How scary are those “scary” airports?

What makes an airport scary?

For some, it’s those full-body scanners and long lines at security checkpoints. Others dread a flight cancellation that leaves them stranded and trying to get some shut-eye on an airport floor.

For its Scariest U.S. Airports list, travel website Airfarewatchdog.com defined scary as an airport where landings and take-offs may be quite tricky.

John Wayne Airport, in Santa Ana, Calif., made the list because “due to strict noise reduction requirements, pilots must ascend at full throttle and then abruptly cut back their engines.” Chicago’s Midway International Airport was added because it has runways that are “close to 2,000 feet shorter than the ones at new airports.” And Colorado’s Telluride Regional Airport, which Airfarewatchdog notes is higher than any other commercial airport in North America, is considered scary because pilots are not allowed to make touch-and-go landings, and so “only have one shot to land on the runway, which dips in the middle.”

The other “scary airports” on this list include:

  • Aspen/Pitkin County Airport, Aspen, Colo.
  • Sitka Rocky Gutierrez Airport, Sitka, Alaska
  • Yeager Airport, Charleston, W.Va.
  • San Diego International Airport, San Diego, Calif.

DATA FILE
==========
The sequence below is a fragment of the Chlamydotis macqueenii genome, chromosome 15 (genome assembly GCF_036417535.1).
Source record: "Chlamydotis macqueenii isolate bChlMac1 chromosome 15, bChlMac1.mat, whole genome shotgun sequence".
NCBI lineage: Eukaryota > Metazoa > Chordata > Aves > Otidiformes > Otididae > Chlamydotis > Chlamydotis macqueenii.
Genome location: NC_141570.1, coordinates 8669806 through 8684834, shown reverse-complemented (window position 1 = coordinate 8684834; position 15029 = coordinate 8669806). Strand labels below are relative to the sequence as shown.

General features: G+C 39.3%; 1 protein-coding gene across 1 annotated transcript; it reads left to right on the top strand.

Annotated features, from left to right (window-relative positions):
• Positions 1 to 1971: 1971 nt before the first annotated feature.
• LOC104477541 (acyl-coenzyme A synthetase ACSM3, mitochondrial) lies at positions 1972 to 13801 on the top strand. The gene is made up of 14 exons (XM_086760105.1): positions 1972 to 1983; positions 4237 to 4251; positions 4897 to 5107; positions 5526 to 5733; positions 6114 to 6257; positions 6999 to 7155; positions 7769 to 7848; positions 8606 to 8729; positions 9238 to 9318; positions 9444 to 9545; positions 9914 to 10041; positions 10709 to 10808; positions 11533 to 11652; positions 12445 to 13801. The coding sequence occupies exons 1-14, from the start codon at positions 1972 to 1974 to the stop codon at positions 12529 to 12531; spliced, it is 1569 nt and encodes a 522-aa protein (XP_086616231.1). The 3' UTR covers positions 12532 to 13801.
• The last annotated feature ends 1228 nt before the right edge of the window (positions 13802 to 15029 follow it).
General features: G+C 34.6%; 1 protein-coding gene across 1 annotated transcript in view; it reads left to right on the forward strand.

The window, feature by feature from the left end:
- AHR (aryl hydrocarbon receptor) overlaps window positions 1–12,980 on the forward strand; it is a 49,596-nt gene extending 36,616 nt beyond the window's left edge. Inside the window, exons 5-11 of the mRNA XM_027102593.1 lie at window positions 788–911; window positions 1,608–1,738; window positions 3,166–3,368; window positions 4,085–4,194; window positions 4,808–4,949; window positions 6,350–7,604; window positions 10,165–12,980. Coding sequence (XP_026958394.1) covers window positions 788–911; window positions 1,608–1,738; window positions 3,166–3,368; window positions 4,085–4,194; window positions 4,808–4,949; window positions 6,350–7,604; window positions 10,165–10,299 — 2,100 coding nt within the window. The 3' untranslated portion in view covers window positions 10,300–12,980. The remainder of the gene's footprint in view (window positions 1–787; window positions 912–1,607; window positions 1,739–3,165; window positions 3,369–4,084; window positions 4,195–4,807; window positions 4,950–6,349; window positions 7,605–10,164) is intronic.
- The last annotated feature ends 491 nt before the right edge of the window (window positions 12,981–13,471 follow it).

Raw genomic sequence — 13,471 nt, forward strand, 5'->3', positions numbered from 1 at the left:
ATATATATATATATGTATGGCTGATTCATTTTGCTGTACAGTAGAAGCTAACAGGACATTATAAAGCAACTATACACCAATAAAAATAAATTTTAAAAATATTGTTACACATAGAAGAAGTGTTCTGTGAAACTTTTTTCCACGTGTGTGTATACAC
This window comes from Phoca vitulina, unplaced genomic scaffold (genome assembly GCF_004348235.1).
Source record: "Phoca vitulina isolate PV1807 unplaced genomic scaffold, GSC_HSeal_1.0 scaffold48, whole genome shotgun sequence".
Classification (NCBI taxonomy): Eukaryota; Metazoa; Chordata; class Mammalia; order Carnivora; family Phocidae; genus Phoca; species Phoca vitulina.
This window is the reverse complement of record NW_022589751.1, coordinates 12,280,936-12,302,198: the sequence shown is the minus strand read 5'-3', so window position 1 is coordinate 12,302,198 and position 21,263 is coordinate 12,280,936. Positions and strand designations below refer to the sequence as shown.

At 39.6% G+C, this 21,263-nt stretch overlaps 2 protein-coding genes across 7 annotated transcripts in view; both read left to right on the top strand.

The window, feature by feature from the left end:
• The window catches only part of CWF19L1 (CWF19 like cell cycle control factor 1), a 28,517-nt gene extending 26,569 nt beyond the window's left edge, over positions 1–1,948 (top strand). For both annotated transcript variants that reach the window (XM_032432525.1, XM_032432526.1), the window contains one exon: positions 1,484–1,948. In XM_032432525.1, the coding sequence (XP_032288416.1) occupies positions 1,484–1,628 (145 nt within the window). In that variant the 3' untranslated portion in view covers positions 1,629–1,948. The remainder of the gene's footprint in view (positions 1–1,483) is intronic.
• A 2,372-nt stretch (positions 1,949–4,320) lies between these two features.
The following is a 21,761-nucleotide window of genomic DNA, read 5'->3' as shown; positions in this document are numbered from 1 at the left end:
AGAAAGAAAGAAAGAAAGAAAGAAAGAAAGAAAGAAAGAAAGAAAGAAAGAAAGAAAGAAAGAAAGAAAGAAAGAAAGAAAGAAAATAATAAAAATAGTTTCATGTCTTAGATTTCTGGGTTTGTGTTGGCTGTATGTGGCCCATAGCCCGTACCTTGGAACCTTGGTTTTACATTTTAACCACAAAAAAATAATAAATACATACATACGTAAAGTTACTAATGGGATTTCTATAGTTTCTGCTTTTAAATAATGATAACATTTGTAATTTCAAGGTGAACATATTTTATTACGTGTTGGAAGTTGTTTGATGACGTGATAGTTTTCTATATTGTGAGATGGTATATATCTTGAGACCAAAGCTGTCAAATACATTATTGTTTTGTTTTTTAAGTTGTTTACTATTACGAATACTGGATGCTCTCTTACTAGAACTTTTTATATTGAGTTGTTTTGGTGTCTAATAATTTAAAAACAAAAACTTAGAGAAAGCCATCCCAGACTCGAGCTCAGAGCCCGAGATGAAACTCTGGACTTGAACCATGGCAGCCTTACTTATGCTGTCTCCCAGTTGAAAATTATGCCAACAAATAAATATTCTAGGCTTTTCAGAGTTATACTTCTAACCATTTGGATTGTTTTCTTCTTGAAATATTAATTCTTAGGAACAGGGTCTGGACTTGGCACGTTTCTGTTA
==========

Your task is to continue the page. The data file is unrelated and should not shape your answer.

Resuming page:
• LaGuardia Airport, New York, N.Y.
  • Catalina Airport, Avalon, Calif.

Reagan National Airport in Washington, D.C. was added to the list because it is between overlapping no-fly zones that offer pilots a narrow path to steer clear of CIA headquarters, the Pentagon and the White House.

“If you stray too far to the left of the Potomac, you’ll risk a significant fine and potential violation,” said Kent Wien, a pilot who writes the Cockpit Chronicles feature for Gadling.com. “Too far to the right and you can’t successfully negotiate the last turn before the runway.”

It all does sound a bit scary. But should passengers with tickets into or out of any of these airports be very concerned?

“Lists like this seem to make me want to throw my coffee cup at the computer screen,” said Patrick Smith an airline pilot and author who blogs at AskThePilot.com. “They give people an idea that there really are unsafe or dangerous airports. But if any of these airports was really unsafe,” Smith said, “no airline would go anywhere near it.”

Smith said New York’s LaGuardia Airport is an example of an older airport with shorter runways and a “spaghetti snarl of runways and taxiways.” But he said “certain airports from a pilot’s perspective are just more challenging than others.”

And Smith said some of those challenging features can offer rewards for passengers. “Coming from Boston to LaGuardia Airport, you sometimes come right down the Hudson River and get a gorgeous view of Manhattan. There’s nothing harrowing about it,” he said.

“These places aren’t really ‘scary,'” said Wien, “They just offer pilots an opportunity to do something slightly out of the ordinary.”

Even Airfarewatchdog founder George Hobica admits that the airports on the “Scariest U.S. Airports” list may not really be so scary. “Let’s face it; flying is the safest way to travel other than on your own two feet. So some might prefer to call these airports ‘thrilling’ rather than scary.”

My story about “scary airports” first appeared on NBCNEWS.com.